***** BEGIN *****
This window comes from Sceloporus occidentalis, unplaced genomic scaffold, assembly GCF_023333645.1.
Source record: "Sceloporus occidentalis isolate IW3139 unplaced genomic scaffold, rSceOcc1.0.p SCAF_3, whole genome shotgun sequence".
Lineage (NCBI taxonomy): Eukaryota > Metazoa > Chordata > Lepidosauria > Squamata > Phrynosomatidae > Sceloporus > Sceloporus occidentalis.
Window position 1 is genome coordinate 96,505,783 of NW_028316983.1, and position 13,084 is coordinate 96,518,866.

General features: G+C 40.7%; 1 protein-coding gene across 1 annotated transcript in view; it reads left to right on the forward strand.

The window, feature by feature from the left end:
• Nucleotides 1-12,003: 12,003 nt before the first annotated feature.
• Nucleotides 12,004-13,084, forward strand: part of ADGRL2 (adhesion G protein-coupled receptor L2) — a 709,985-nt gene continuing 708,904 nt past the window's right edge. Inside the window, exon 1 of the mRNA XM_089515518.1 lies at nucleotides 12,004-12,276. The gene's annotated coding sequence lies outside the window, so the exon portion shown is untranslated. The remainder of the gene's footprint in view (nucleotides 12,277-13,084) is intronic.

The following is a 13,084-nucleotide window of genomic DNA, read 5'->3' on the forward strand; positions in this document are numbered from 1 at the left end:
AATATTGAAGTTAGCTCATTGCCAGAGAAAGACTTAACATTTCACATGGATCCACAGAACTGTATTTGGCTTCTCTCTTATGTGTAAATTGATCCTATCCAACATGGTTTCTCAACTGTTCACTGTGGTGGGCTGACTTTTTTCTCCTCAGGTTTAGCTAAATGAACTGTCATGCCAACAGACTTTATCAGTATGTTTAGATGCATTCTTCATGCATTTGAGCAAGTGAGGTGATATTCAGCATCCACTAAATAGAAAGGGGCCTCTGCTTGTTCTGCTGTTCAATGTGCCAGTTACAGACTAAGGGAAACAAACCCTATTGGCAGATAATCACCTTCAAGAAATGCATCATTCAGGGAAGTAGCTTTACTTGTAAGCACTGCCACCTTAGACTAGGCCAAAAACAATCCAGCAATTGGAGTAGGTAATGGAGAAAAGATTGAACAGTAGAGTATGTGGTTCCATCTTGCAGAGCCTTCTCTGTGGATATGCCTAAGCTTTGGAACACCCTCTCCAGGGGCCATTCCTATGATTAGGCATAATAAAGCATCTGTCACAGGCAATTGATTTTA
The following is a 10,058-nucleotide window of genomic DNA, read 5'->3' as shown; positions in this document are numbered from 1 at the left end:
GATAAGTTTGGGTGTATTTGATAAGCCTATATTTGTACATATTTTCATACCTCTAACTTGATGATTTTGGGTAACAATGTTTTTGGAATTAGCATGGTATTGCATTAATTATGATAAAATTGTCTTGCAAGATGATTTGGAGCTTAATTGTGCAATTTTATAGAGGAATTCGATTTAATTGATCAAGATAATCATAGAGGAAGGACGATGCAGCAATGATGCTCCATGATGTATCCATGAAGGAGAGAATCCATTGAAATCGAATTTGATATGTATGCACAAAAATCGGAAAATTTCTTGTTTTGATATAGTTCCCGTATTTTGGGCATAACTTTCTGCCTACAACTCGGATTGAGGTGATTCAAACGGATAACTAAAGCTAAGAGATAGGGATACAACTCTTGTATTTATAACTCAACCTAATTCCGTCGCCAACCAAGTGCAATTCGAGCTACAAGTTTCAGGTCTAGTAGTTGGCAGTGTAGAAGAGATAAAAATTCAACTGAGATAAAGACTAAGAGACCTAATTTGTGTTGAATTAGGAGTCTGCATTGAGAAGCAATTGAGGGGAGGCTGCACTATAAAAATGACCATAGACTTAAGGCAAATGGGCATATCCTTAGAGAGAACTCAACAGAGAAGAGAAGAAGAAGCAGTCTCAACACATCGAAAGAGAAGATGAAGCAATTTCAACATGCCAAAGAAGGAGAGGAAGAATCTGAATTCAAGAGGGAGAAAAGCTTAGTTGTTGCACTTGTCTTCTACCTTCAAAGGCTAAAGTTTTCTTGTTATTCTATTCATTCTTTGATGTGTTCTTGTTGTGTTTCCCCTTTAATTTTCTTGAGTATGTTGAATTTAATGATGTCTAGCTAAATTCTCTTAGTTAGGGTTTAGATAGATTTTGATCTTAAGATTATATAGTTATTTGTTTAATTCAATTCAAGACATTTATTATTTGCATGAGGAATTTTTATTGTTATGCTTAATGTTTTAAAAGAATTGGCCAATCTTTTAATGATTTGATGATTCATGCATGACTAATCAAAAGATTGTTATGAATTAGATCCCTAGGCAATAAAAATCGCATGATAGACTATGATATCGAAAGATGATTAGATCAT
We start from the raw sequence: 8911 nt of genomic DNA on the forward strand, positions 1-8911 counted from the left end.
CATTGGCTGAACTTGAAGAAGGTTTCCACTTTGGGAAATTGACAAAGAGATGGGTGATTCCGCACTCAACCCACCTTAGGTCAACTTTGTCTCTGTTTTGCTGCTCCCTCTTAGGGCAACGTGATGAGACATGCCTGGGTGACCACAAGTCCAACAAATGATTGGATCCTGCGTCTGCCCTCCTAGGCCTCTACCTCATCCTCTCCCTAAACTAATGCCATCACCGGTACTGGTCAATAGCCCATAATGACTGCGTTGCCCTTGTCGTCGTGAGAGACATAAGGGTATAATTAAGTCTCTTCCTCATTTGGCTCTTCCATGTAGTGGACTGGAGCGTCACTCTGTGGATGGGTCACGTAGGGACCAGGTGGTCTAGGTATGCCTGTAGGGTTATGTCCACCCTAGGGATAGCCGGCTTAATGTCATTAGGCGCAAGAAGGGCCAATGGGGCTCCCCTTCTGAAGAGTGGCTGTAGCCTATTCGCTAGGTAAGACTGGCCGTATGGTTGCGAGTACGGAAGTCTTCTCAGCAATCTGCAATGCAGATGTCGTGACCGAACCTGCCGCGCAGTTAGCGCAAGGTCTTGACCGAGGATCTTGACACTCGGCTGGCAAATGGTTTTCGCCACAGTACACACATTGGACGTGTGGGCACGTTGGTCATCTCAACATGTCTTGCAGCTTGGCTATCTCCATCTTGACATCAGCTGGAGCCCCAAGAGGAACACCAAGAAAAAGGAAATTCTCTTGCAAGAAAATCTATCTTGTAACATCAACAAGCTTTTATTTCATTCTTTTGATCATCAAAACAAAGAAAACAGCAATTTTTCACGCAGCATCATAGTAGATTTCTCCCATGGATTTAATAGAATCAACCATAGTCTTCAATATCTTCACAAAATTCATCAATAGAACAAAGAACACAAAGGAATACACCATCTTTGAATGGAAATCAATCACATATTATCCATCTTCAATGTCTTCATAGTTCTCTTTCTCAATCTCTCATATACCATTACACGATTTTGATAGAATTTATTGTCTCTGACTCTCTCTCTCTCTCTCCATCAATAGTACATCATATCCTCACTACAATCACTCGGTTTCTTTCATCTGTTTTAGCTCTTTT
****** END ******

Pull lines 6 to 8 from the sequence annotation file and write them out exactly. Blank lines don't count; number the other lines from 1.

The window, feature by feature from the left end:
• Nucleotides 1-12,003: 12,003 nt before the first annotated feature.
• Nucleotides 12,004-13,084, forward strand: part of ADGRL2 (adhesion G protein-coupled receptor L2) — a 709,985-nt gene continuing 708,904 nt past the window's right edge. Inside the window, exon 1 of the mRNA XM_089515518.1 lies at nucleotides 12,004-12,276. The gene's annotated coding sequence lies outside the window, so the exon portion shown is untranslated. The remainder of the gene's footprint in view (nucleotides 12,277-13,084) is intronic.